Wednesday, August 26, 2009

Guest author "Kristin Espinasse" of A Day in a French Life...

Kristin writes from her heart about life as she views it from an American perspective while living in France. Kristin is married to Jean -Marc and has two children. They live on a vineyard and produce wine that can be purchased here in America. Kristin lived in Arizona before she met her beloved and decided to live in France. She has written a book that you can find for sale on her blog. Kristin also takes beautiful pictures of the places she visits and her lovely local scenery. If you enjoy beautiful photography check out Kristin's art at Cinema Verite.
Thank you Kristi for allowing me to share your writing.

Recently her newsletter via her blog http://french-word-a-day.typepad.com/
recounted a story of an encounter while on vacation. I thought it was well written and touched on things that we all notice as we settle in with our faith whether publicly or privately. A light on a hilltop is to shine and we are to go and tell. In Kristin's case it was in Croatia while vacationing.

Enjoy! Story below is from the link above...copyrighted to Kristin Espinasse.


A Day in a French Life...by Kristin Espinasse

We arrived in Croatia at 10:30 at night after a 14-hour drive from Ovada. This late in the evening, I could not yet make out the charming maisonnette* that was to be our rental for the next seven days.
The location* was part of a farmhouse, long since divided up like a Kit Kat wafer. If you stood facing the long building, you could easily pick out our unit, with its cheery lavender-colored facade, its little iron fence, geraniums tumbling down the sides. Above the patio a sprawling grapevine provided shade and a visual feast: clusters of sweet fruit. The bright little abode was bookended by the continuation of a grayish colored building in need of repair and refacing.
I looked up at the grapes each night as I sat reading in a cozy, cushioned chair. Though I had brought a stack of books (ranging from "The Life of a Simple Man" to "Balzac and the Little Chinese Seamstress"), in the evening I took advantage of the serene setting for some scriptural study.
Around the second or third night, my feet propped up on a chair, I settled into my cozy routine. That's when I heard the crunching of gravel. My ears tuned in to the driveway, just outside our enclosed patio, as I listened to the sound of Croatian steps approaching.
I soon sensed the presence of a stranger on the other side of the fence, just inches from where I sat. "Hello," I said."What are you reading?" the stranger nodded his reply.
Caught off guard, I thought about the object of my study, and how prayer isn't something you shout from the rooftops; just like tithing -- where your left hand shouldn't know what your right hand is doing -- worship should be done in private. No need to blab about holy matters, or how much they matter to you -- when actions speak louder than words.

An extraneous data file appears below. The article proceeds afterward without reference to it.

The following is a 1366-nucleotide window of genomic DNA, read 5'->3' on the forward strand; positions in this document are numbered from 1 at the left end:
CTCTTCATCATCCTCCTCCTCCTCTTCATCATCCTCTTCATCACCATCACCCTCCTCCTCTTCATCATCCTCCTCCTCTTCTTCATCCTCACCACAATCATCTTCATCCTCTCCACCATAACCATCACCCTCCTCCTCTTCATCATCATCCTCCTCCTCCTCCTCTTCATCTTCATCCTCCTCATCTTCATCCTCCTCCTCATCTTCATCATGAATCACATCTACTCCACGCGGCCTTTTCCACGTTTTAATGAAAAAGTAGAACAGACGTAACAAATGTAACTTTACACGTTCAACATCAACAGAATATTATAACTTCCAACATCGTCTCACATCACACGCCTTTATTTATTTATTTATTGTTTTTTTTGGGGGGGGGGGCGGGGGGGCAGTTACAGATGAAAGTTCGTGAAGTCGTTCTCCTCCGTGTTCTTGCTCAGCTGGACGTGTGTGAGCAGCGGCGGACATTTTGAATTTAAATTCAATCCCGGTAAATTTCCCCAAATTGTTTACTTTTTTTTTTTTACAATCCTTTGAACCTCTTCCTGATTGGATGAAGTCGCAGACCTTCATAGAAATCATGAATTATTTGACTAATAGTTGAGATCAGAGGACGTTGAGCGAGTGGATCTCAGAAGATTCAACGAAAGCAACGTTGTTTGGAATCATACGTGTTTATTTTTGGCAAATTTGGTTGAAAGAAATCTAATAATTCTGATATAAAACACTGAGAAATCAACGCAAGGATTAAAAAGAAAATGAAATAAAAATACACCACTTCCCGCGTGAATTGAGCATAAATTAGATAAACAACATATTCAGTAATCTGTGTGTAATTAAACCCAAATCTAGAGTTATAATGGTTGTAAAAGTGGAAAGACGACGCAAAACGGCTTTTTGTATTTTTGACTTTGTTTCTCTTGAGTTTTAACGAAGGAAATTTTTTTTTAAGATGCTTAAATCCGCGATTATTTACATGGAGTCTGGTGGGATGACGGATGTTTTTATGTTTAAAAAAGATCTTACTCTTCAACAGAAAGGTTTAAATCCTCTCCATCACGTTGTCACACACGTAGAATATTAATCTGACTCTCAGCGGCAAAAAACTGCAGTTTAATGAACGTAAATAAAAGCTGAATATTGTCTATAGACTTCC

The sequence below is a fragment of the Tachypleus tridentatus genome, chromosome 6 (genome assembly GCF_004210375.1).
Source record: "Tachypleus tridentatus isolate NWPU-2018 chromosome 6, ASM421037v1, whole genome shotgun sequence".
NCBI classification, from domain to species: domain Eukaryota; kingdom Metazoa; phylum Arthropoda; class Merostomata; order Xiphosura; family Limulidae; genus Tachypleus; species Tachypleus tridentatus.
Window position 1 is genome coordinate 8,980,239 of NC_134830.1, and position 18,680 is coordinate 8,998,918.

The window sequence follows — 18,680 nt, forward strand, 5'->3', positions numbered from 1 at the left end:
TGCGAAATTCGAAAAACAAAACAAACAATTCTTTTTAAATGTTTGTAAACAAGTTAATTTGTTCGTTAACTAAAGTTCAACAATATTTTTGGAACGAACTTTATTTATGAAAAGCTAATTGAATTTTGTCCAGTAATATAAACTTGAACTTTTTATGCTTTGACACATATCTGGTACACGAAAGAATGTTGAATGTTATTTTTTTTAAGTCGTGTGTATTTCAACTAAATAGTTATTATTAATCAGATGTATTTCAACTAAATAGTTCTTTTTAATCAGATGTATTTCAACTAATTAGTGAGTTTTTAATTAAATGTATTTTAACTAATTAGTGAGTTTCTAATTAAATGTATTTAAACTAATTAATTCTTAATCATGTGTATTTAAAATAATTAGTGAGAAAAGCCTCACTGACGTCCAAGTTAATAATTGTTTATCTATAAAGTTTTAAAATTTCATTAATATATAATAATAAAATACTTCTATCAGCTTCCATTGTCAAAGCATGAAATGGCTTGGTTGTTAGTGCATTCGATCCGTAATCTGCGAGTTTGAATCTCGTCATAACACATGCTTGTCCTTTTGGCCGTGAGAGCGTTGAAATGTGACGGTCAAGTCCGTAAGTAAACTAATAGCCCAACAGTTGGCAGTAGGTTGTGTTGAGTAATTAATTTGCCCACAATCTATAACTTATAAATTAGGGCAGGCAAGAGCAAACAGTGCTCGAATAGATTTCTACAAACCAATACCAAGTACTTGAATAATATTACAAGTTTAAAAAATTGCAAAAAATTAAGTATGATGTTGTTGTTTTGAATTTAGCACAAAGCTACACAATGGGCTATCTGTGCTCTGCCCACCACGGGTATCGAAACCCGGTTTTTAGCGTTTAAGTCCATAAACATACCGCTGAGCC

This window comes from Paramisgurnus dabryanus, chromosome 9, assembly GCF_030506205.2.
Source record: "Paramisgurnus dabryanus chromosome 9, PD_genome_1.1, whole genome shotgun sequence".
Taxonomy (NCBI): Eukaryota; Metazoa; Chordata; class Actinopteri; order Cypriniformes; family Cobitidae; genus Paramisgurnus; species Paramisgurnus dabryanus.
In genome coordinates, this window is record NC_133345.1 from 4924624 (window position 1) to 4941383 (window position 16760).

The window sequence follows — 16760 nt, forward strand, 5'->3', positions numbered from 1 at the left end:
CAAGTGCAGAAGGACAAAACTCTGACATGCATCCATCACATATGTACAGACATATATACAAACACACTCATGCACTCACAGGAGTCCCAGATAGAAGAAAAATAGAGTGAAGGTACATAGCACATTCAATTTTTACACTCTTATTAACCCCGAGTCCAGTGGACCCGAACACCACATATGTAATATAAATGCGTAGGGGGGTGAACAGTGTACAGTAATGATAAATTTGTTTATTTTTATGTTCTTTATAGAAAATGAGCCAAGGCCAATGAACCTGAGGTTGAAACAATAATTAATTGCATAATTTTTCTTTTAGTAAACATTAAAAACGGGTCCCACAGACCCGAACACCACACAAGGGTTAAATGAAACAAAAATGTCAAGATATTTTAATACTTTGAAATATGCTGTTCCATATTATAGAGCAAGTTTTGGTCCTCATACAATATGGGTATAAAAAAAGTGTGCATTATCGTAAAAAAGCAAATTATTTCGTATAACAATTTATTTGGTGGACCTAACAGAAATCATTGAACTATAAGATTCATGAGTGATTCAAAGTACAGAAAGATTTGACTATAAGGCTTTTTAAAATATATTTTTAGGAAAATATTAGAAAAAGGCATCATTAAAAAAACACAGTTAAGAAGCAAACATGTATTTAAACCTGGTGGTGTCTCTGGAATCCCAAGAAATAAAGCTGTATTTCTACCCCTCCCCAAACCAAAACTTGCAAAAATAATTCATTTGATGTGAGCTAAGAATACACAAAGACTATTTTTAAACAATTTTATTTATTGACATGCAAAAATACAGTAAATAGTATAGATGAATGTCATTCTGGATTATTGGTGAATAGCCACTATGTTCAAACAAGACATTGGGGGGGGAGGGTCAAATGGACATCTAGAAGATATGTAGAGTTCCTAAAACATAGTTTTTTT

But with the stranger's eye now poking right through the bars of the front fence, I had no other option but to reveal my spiritual zeal.
"I... am reading the Bible," I replied."Yes, but which book?"For a moment, I was confused, for I had told the stranger what book I was reading: the Holy Bible.
I looked up at the man, who waited for my answer. He was tall and thin, with shoulder-length locks. He looked to be about my age, forty-something.
Book... In fact, the stranger had already identified the livre* that I was reading (the gilded pages were a giveaway) and wanted to know which chapter I was reading -- only he had correctly called the sections "books".
Distracted, I had to look down to the delicate pages to answer his question."Romans," I informed him.The man nodded and there followed a moment of silence, one I was anxious to fill. Only, what to say?
"Do you read the Bible?" I inquired, feeling like a Sunday school teacher's pet. I hoped I didn't sound that way -- but I could think of nothing else to say."Sometimes. When I am not working," replied the stranger.
I remembered the other Croatians that I had recently met, all of whom were so busy working to make ends meet that vacation--even home-bound R&R and meditation--were an unaffordable luxury.
"Do you live around here?" I asked."No, I live in the city." I thought about all the HLM's* we had passed by, dingy gray fa├žades that were peeling like sunburned giants. The dilapidated units were piled, one over the other, sky high. There were hundreds of humble abodes within one dismal block of concrete. The blocks crowded the graffitied commercial centers, where we went to buy our bread and butter. What a contrast these "homes" were to the charming vacation rentals on the coast....
"My grandmother lived there," the stranger continued, pointing to a house up the dirt lane. "She passed away three years ago. She was ninety-one."
Listening to the grown man talk about his grandmother, I was lost for words, but managed a random reply:"She had a nice life," I offered, once again petting another's pride.
"Not a nice life," the man corrected, "a long life".
Having said a simple goodbye, the mysterious man walked on, leaving me with the power of words--exact words, not fluffed up, flattering ones. I made a commitment, then and there, to make an effort to practice precise speech, to slow down in time to search for les mots justes,* for exact words--and to have the confidence to deliver them. Even the overworked stranger had made the time, and had had the self-respect, to do as much.
I closed my "books," as the stranger had justly called them, and relished the unexpected lesson, on truth, that I had learned from the other side of the fence.

No comments: